The Bipartisan Commission on Biodefense convened for the first time seven years ago because it recognized the severity of the threat at a time when the Nation lacked preparedness for a large-scale biological event. In hopes of preventing calamity, the Commission produced its foundational report, A National Blueprint for Biodefense: Leadership and Major Reform Needed to Optimize Efforts, in 2015. In it, the Commission noted that the nation was dangerously vulnerable to naturally occurring pandemics, terrorist and nation-state attacks using biological weapons, and accidental releases of deadly organisms from laboratories.
Nation-states such as China, Iran, North Korea, and Russia have invested and continue to invest heavily in advancing biotechnology, much of which is dual-use, that could generate large quantities of biological agents and weapons and result in horrific consequences. Terrorist organizations also want the asymmetric advantages that bioterrorism affords them and they continue to place materials online to show their members how to conduct attacks with anthrax, botulism, and other biological agents.
“It is for these reasons, among others, that we urge Congress to invest $10 billion a year for ten years in support of what we call the Apollo Program for Biodefense,” said Commission Co-Chair and former Senator Joe Lieberman. “We must invest boldly in a national effort that transforms U.S. capabilities – including biodetection technology – to respond quickly and effectively to future biological threats. The ability to effectively prevent pandemics and biological attacks rests on a sound foundation of science and technology. We need innovation – the sort of innovation that helps us solve difficult problems posed by biological threats like COVID-19 and bioterrorism.”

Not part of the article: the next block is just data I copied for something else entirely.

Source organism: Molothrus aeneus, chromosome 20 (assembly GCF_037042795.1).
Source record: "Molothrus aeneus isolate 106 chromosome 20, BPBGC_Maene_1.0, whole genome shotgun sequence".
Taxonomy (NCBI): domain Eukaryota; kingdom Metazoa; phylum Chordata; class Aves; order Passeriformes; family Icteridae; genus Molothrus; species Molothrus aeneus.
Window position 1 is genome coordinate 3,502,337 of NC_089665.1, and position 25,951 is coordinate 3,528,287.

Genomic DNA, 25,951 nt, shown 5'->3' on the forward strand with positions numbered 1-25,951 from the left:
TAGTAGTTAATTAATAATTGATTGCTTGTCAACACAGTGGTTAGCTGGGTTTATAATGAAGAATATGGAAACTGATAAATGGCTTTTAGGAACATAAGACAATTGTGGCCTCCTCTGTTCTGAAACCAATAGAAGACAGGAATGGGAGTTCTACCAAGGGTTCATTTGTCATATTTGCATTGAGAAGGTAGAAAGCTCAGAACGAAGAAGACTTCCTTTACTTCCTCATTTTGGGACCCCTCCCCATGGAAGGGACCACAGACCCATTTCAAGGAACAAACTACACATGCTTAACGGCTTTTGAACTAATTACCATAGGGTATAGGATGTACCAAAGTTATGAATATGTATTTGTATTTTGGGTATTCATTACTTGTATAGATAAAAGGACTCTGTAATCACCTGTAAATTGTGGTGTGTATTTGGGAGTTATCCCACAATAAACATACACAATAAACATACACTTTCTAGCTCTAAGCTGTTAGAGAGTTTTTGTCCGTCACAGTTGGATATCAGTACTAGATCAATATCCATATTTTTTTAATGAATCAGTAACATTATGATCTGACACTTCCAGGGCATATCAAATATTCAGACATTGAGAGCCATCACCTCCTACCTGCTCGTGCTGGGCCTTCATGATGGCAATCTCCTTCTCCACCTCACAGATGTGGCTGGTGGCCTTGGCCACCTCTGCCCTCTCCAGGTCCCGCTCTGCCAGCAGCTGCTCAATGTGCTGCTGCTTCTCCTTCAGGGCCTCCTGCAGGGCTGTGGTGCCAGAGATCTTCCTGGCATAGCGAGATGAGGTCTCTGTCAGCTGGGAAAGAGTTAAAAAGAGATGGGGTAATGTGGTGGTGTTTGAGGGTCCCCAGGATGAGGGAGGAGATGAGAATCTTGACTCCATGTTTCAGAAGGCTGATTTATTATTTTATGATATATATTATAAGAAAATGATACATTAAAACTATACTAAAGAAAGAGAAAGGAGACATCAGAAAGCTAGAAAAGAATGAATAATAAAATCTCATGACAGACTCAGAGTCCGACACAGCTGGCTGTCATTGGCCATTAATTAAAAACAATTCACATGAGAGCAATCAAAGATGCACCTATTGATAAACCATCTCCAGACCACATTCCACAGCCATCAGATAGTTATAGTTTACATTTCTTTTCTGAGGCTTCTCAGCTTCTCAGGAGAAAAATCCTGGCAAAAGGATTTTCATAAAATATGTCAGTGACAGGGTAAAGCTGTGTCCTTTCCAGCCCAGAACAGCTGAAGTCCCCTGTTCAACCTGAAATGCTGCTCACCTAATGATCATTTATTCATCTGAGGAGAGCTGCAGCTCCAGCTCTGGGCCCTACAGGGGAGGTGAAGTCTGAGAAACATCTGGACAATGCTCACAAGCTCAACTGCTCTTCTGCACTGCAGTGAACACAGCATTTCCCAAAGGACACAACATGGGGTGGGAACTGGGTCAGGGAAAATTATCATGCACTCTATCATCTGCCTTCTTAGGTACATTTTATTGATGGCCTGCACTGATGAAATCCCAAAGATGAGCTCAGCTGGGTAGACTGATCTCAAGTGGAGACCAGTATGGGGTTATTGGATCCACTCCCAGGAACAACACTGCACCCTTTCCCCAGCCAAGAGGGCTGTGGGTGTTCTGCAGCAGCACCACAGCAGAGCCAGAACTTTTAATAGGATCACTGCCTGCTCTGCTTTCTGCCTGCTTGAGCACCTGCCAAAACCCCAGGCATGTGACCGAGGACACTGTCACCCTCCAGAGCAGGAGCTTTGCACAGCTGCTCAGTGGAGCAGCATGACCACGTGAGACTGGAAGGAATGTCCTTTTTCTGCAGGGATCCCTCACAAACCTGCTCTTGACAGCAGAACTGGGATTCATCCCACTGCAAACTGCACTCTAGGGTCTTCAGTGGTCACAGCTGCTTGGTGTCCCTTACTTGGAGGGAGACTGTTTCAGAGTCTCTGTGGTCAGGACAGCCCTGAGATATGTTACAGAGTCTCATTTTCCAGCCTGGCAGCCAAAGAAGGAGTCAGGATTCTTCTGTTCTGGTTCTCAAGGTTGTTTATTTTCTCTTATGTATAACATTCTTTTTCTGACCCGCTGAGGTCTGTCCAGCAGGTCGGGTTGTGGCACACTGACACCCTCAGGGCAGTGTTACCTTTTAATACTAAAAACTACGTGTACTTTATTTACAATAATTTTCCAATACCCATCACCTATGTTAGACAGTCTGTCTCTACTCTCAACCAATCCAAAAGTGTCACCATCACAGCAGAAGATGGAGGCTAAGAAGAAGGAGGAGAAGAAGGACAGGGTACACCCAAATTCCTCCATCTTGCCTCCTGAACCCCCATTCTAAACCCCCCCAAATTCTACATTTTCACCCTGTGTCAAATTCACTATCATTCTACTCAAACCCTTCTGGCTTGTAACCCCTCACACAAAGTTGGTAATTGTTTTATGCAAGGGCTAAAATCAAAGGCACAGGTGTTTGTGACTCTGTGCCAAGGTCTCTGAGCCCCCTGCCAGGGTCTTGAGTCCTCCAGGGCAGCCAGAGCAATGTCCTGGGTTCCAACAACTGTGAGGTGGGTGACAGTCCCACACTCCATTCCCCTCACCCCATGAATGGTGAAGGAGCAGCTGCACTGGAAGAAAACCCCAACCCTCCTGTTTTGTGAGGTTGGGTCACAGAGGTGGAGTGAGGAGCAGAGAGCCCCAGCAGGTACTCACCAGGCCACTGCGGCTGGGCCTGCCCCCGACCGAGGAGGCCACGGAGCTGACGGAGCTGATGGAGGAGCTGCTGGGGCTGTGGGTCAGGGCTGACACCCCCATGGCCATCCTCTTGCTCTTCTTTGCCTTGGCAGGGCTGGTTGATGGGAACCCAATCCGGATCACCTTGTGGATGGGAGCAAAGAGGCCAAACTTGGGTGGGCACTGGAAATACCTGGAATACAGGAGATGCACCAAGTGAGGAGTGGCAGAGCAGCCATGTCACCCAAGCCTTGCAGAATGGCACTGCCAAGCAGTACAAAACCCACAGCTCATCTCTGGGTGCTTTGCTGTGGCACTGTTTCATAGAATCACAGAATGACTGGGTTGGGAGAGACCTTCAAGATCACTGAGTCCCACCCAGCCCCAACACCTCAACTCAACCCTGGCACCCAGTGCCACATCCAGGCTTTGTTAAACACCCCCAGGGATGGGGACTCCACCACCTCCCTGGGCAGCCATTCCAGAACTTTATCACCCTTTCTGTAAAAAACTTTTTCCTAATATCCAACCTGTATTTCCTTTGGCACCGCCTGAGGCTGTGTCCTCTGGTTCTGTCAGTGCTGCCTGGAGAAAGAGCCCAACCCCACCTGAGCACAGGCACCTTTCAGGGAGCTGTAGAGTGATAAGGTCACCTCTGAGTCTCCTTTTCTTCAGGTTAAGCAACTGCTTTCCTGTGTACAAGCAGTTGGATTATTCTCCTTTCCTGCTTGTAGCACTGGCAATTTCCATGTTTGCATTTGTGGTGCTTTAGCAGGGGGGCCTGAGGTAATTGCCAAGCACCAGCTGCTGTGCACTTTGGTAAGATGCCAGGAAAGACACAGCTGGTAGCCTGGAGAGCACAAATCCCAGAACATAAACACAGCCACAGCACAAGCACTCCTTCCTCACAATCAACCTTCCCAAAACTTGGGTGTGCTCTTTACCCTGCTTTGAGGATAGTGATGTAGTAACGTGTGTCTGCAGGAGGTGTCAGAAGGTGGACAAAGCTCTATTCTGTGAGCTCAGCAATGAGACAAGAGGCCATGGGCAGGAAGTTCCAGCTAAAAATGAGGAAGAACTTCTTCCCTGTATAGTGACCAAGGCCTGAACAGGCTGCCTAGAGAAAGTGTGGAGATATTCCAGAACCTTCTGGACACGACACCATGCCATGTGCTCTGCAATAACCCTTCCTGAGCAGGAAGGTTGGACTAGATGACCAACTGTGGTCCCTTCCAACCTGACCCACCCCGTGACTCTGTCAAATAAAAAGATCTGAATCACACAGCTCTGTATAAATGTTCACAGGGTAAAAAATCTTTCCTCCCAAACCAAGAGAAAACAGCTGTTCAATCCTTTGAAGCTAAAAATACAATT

About the Bipartisan Commission on Biodefense
The Bipartisan Commission on Biodefense was established in 2014 to conduct a comprehensive assessment of the state of U.S. biodefense efforts, and to issue recommendations to foster change. The Commission’s 2015 report, A National Blueprint for Biodefense: Leadership and Major Reform Needed to Optimize Efforts, identified capability gaps and recommended changes to U.S. policy and law to strengthen national biodefense while optimizing resource investments. In its report, Biodefense in Crisis: Immediate Action Needed to Address National Vulnerabilities, the Commission provides new recommendations and describes the extent to which the federal government has implemented the Commission’s recommendations. Other Commission publications have addressed critical needs for agrodefense, biodefense budgeting, diagnostics, an Apollo Program for Biodefense, biodefense of critical infrastructure, and State, Local, Tribal and Territorial response capabilities. In September 2018, the White House released the National Biodefense Strategy, a top recommendation from the Blueprint. The Commission continues to address biodefense challenges and to urge reform. Former Senator Joe Lieberman and former Governor Tom Ridge co-chair the Commission. Hudson Institute is the Commission’s fiscal sponsor.